Brexit supporters are regularly using actual or perceived good news or the absence of bad news to argue that those who warned against Brexit got it all wrong. It means stating the obvious, but there is something you apparently just can’t repeat often enough these days: Brexit has not yet happened. Britain is still in the EU. It should not surprise anyone that the country does not yet feel the ramifications of not being a member.
It’s true that the Remain campaign’s ill-advised “project fear” strategy produced some hyperbolic statements on what would happen during the days and weeks after a Leave vote. But the more measured warnings have become a reality. The pound has plunged and prices have gone up. Foreign and domestic businesses are reconsidering their investment decisions. Financial institutions have started to relocate parts of their staff and operations to prepare for the UK’s loss of the “passporting rights” enabling them to do business across the EU.
But what happened so far was caused by the anticipation of Brexit – not by Brexit itself. The status quo has not changed yet. Unless there is no transition period it won’t change for the foreseeable future. The real challenges only start once it does.
Meanwhile much of the “good news” Brexiteers put forward is anecdotal and ignores the big picture. Every investment decision is suddenly hailed as a vote of confidence for the British economy, even if it was made long before the referendum. Positive economic indicators such as increased exports or employment are celebrated, even if Britain is lagging behind its European neighbours and its own potential.
To be fair, some Remainers are just as anecdotal when they make their case. Not all “bad news” is due to the Leave vote either. And its long-term effects will depend on the UK’s post-Brexit relationship with the EU.
But for the time being even genuinely good news, such as the UK’s GDP growth of 1.5% over the past year, come with a big question mark. Britain may have done well, but it did worse than it could have. Not too long ago, it was among the best-performing economies in the EU and the G7. Now it’s lagging behind. The average growth in the EU28 in 2017 was 2.6% – and in the eurozone it was 2.7%.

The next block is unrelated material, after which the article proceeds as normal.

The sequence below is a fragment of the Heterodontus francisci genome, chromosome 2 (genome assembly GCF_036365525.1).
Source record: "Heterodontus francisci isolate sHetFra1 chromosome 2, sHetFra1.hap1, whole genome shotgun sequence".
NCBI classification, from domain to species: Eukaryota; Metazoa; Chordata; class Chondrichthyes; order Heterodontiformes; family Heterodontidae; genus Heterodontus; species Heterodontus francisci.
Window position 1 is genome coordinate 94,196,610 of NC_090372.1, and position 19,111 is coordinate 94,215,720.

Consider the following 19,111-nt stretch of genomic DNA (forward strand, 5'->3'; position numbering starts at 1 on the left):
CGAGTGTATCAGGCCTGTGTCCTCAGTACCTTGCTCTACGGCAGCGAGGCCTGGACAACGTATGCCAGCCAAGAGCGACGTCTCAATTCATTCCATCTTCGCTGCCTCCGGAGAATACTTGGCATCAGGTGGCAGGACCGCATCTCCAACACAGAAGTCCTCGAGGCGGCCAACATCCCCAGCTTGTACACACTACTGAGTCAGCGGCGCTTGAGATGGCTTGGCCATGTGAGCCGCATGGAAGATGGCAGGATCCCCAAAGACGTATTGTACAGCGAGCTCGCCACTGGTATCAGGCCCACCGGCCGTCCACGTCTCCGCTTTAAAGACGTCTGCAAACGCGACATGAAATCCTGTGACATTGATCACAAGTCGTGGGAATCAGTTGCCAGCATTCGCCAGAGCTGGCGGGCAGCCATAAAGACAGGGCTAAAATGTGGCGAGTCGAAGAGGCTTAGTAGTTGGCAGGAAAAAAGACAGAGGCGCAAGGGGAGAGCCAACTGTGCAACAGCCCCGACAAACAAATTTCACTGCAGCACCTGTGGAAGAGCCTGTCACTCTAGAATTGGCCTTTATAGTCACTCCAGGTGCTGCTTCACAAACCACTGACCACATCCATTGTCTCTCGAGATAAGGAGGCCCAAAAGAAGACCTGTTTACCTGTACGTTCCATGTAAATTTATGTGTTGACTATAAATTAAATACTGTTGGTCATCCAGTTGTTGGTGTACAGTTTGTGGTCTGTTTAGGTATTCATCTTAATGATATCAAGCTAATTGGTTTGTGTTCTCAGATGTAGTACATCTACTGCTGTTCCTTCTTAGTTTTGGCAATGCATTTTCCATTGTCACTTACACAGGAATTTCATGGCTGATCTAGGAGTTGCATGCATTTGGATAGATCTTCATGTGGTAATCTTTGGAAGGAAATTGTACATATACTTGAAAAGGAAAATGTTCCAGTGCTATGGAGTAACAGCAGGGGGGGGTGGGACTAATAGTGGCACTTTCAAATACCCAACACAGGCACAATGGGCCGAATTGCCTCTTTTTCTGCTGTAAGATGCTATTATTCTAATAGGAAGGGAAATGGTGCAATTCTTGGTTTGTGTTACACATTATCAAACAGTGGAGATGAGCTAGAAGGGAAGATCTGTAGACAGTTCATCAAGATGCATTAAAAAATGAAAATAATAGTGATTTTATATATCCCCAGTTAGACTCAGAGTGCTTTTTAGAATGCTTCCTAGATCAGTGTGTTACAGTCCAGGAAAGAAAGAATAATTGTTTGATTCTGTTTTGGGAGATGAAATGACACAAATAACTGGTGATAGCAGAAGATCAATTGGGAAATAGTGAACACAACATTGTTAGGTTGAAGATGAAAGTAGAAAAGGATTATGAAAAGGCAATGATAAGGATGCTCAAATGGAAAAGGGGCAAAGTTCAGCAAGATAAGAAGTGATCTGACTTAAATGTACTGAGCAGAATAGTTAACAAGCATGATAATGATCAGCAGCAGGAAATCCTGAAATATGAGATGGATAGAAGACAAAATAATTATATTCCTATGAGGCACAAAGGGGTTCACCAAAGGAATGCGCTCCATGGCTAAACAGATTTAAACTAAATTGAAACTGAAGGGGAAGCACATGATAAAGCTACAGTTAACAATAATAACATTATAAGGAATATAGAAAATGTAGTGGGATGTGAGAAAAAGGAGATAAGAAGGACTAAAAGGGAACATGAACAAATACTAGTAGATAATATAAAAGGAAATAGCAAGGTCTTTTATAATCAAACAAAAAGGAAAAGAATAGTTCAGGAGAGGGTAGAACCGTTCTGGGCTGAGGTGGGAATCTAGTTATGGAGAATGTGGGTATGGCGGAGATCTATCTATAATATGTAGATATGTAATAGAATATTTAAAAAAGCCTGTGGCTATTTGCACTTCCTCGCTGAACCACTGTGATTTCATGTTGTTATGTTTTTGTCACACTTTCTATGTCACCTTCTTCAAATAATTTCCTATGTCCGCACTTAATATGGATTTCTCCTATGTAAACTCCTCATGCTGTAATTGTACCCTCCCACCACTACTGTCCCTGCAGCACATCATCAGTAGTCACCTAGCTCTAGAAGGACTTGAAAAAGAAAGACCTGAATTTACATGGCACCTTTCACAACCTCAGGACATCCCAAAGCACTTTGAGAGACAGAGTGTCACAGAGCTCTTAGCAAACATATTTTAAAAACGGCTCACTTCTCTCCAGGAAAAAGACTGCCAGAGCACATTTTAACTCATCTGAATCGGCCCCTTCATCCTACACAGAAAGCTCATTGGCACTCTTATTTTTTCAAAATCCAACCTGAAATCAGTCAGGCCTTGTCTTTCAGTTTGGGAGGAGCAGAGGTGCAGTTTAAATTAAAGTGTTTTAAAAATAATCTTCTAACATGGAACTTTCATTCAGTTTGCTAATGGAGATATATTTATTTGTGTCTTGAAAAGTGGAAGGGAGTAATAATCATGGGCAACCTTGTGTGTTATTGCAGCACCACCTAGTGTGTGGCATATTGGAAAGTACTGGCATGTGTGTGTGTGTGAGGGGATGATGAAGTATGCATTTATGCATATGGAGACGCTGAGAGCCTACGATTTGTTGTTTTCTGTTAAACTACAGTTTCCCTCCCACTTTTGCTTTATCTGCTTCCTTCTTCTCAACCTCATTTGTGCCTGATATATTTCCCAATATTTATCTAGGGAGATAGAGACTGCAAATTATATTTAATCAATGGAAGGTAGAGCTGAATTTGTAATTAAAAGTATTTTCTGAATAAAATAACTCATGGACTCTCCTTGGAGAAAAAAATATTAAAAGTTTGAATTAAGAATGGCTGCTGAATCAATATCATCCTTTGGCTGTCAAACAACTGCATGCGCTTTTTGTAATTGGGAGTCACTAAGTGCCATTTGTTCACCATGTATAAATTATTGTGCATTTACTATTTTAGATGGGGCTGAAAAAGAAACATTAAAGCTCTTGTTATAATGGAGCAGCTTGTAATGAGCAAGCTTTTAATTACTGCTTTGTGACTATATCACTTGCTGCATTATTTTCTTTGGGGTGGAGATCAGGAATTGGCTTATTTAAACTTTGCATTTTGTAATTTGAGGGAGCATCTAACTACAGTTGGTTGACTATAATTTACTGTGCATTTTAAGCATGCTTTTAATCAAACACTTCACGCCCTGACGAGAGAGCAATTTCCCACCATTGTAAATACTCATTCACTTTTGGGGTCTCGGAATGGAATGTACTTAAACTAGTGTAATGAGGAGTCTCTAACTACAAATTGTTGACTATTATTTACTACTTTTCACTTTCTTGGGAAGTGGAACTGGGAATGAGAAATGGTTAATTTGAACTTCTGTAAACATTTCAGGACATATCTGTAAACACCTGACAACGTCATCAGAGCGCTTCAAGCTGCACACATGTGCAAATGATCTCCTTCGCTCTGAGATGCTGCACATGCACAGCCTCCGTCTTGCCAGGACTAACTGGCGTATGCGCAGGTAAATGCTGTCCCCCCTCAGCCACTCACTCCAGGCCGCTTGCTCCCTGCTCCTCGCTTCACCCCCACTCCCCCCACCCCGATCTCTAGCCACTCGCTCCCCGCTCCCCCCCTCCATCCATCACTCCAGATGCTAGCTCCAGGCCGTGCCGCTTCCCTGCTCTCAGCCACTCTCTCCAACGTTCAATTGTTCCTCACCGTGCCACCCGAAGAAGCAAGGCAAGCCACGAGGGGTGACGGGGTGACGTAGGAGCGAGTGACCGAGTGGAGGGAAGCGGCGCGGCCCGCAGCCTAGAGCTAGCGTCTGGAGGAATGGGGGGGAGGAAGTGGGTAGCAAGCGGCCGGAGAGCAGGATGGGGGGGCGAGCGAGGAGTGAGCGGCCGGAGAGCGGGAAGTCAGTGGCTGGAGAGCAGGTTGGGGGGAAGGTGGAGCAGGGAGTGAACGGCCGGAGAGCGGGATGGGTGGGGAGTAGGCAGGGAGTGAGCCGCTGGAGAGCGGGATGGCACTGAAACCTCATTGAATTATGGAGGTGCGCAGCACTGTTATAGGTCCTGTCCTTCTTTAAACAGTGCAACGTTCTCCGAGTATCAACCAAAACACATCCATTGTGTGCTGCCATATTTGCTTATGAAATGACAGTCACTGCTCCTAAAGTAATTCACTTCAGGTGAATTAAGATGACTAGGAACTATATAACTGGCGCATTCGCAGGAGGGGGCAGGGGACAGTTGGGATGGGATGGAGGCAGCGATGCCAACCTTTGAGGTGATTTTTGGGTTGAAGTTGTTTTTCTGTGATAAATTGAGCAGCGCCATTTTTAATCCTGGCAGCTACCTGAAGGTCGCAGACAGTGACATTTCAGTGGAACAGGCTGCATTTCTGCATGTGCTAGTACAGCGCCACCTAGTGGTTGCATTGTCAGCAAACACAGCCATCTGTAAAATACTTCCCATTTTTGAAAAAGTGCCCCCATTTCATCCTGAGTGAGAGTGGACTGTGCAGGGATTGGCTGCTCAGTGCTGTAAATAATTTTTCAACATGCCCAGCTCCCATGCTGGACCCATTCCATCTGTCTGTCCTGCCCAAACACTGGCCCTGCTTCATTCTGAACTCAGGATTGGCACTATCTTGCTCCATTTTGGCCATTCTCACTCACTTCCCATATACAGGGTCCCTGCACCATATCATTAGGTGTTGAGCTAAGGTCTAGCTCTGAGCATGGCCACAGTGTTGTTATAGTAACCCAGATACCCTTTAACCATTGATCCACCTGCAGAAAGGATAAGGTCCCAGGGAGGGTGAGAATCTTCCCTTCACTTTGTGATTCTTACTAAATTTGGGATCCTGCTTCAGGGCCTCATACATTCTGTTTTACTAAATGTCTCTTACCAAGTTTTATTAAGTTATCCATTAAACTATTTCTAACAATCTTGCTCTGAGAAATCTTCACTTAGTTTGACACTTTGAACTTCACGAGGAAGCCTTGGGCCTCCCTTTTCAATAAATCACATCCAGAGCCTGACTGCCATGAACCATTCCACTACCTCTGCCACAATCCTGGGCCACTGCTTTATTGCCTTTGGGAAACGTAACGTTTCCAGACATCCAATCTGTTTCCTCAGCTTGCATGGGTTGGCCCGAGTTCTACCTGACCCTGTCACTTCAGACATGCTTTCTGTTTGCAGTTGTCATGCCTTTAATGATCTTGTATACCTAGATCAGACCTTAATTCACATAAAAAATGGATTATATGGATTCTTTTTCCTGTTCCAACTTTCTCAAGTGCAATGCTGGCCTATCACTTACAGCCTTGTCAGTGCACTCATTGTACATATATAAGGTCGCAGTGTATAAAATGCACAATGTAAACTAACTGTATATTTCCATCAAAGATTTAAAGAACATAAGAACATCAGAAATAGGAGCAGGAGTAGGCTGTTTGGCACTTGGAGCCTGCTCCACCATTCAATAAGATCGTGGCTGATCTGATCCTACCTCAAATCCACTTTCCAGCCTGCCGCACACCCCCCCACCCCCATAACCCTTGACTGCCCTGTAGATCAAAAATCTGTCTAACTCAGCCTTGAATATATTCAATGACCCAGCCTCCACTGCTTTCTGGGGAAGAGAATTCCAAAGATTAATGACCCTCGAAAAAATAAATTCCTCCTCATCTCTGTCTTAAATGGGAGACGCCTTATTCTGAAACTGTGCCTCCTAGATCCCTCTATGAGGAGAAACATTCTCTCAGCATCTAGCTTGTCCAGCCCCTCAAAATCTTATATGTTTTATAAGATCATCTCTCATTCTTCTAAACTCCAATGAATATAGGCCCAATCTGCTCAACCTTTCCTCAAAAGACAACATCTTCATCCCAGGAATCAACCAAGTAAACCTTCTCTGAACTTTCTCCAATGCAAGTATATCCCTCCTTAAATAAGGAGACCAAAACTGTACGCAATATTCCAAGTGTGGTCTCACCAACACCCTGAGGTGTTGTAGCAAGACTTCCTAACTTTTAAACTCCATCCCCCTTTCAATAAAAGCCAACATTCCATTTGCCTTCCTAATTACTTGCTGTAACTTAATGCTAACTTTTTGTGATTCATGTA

In the run up to the referendum, Brexiteers regularly pointed to the eurozone’s economic sclerosis. Now its recovery is one of the factors boosting the British economy.
But the limited positive developments are at risk once Britain actually leaves the EU. Whatever shape Brexit will take, any form of it will involve creating trade barriers and will thus harm the UK’s commercial relations with its continental neighbours. And leaving the EU’s single market and the customs union will also affect British trade with the rest of the world.
Few British exports are genuinely “made in Britain”. Most manufacturers are integrated in pan-European supply chains which rely on frictionless trade within the EU’s single market. After Brexit, raw materials, components and sub-assemblies entering the UK may face duties and customs procedures. This would create additional expenses and delays that drive up costs, hamper just-in-time production and ultimately reduce businesses’ competitiveness on the global market.
British exports will suffer further once the UK no longer benefits from the EU’s numerous free trade agreements. In stark contrast to Brexiteers’ fantasies about a free-trading “global Britain”, businesses will face higher tariffs and other trade barriers in various non-EU markets as well.
The UK government’s problem is that there are no good options. Staying in the single market and customs union will not only be hard to sell to those calling for the hardest of Brexits now. Unless the British are willing to subject themselves to legislation they cannot influence, the UK will have to leave both sooner or later.
The economic ramifications of doing so will be drastic. Brexit minister David Davis has said that Britain won’t plunge into a Mad Max-style apocolypse after leaving the EU. Whatever prompted him to make such an odd comparison, it may have been a good exercise in expectation management. Brexit hasn’t happened yet, but once it does, the absence of disaster may indeed count as success.